Prague’s Museum of Communism offers an engaging, if not slightly monotonous, look at communism in Czechoslovakia. Moving through its political history, the museum goes past the facts and figures, offering a more personal insight into Czechoslovakia’s past.
Being a student who was brought up with a very England-centric historical education, the museum gave an accessible chronology of the rise and fall of communism in 20th century Central Europe. Making it attainable to locals and tourists is important for the experience, not everyone is going to be well-versed in the origins and later consequences of communism in Central Europe. Although I knew the basic outline of thought of Marx and Engels, the reminders at the beginning meant I could compare it against the intents and then how they were butchered to the point of almost no return.
There was a certain humanity about the museum which differed it from others. Including Czech jokes about the state of currency and trade in the communist era, the personality incorporated to the exhibit gave an insight which the facts could not. So often, people in museums become numbers and they can feel like incredibly impersonal places which reel off facts like government documents. Here, activists like Jan Palach who self-immolated in protest of the Soviet invasion in 1968, became humanised and not just a catalyst who brought about the end of the regime.
Continuing with this, the museum looked at how International Women’s Day and May Day were “forever discredited”. This was a result of compulsory participation in parades to force the image of unity. As a tourist, it can often be difficult to connect with the local culture. In this instance, relating the history to the present day and connecting contemporary attitudes to it, allowed a deeper knowledge of the environment around you.
If anything bad was to be said, the museum was monotonous. Looking at the consequences of communism in the Czech Republic is a serious topic and as a result, perhaps shouldn’t require ‘fun’ exhibits. As the history works its way forward though, the content does gradually become harder to take in. Structured in big lumps of text the whole way around, my concentration waned frequently. The use of physical representations of Communist lifestyle, such as a room in brutalist-style accommodation, were a welcome break and I think the museum would have benefitted from including more.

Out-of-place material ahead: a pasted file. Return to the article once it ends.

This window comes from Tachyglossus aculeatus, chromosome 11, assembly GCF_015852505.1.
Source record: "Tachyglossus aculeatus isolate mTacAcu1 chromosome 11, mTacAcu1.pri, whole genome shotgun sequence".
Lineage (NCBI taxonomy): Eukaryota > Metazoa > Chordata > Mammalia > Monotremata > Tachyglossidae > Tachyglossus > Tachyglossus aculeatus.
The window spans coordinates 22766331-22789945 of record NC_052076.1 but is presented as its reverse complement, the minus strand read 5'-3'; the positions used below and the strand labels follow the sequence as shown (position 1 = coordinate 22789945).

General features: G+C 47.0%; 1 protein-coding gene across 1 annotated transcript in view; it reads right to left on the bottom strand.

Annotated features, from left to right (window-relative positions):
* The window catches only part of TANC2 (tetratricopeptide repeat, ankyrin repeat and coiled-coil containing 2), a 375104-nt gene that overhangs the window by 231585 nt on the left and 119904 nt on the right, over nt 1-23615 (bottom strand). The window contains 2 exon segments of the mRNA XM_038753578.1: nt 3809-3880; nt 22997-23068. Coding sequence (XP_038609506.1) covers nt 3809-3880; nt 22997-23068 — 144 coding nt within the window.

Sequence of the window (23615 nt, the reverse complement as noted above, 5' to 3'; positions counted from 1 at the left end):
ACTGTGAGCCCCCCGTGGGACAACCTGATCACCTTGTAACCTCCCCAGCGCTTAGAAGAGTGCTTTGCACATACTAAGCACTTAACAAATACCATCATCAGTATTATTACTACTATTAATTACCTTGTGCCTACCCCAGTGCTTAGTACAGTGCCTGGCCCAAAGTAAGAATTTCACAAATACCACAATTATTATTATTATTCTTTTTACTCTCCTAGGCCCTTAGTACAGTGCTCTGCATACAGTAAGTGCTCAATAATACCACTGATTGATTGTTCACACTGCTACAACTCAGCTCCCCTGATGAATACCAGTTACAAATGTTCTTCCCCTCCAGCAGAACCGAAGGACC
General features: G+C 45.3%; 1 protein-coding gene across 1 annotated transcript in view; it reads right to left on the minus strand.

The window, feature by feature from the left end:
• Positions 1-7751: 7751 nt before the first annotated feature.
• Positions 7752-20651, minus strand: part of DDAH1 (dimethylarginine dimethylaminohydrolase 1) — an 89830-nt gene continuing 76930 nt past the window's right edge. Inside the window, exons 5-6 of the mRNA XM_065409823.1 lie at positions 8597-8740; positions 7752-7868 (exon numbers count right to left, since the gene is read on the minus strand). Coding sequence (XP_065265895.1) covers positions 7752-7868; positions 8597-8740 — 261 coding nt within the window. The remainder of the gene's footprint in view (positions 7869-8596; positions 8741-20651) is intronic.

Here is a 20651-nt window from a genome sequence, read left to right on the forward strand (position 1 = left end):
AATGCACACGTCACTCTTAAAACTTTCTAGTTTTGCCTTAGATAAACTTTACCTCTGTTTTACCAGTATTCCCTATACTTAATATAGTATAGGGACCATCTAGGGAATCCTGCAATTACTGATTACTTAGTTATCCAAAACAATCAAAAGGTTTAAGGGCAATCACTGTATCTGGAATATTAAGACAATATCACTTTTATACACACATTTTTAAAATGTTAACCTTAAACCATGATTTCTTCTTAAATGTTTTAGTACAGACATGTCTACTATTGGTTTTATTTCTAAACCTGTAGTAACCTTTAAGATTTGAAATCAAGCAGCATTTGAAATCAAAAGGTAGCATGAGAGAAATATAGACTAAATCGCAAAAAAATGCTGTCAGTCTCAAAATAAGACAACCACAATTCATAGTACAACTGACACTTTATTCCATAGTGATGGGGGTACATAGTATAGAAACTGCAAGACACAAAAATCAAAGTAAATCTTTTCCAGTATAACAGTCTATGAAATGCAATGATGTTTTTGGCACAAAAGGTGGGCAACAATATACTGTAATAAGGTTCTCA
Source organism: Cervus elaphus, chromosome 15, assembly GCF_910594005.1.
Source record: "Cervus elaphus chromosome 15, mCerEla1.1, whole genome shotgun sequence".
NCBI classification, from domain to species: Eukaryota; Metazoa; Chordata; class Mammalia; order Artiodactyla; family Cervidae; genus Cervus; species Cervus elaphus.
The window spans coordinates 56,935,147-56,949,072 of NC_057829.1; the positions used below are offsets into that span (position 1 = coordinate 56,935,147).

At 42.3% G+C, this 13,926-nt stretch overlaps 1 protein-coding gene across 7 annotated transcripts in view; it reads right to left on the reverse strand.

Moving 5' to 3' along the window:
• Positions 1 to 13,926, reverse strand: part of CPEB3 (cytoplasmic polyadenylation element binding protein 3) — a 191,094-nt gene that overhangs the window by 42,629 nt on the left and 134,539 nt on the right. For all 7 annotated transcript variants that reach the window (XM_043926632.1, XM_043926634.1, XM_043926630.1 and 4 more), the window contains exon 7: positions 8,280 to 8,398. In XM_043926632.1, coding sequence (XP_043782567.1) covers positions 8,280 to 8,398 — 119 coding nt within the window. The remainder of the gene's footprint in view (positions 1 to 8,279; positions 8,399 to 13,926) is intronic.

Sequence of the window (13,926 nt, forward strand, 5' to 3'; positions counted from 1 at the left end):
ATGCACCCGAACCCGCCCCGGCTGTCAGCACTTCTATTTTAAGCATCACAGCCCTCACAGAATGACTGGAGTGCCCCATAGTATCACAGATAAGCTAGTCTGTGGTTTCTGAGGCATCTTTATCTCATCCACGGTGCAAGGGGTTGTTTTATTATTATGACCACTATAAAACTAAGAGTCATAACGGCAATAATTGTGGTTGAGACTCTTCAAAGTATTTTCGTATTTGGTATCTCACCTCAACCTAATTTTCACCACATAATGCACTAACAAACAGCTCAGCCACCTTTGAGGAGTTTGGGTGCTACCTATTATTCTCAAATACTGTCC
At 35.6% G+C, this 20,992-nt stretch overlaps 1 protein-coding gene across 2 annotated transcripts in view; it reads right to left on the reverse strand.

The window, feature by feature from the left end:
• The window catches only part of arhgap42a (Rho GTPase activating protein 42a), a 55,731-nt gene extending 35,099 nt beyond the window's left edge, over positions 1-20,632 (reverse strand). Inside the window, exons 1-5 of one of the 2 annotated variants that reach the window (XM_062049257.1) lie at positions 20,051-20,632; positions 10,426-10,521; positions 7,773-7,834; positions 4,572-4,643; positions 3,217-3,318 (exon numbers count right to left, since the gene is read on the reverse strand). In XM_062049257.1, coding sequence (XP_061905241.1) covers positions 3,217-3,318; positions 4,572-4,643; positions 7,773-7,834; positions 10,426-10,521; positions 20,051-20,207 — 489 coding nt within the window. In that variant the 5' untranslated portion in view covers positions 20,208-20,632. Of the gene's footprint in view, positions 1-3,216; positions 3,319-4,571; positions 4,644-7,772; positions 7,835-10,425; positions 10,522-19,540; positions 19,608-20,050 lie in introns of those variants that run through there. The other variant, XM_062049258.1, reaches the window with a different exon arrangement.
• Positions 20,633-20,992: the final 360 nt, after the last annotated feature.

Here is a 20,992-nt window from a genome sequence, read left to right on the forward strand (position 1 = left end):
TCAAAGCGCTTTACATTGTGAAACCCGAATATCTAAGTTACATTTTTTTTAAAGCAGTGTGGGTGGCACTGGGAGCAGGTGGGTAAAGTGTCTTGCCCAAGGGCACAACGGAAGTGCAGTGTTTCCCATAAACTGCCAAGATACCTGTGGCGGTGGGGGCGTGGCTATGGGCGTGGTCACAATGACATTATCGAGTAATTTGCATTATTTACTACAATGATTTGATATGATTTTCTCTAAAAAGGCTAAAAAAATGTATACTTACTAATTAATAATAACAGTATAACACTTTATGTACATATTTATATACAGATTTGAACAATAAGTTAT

Although I feel it is the museum’s duty to be impartial, and provide information rather than an opinion, it felt as if the narrative of the Museum of Communism offered a commentary. Looking at the new social elite during the Communist period, of butchers, grocers and taxi drivers, it showed that a social hierarchy will always remain in society. Similarly, including information about the equality of women in this period was also a welcome surprise. Rather than just paint themselves the victim, the exhibit didn’t shy away from its country’s own actions, also discussing the expulsion of ethnic Germans from Czechoslovakia.
For tourists especially, who are perhaps focusing more on the drinking aspect of Prague, it offers a promising engagement with the culture of the Czech Republic. As a history so often lost in the school curriculum, whether it be taught with facts and figures or not taught at all, the Museum of Communism provides a history which cares about its people as individuals.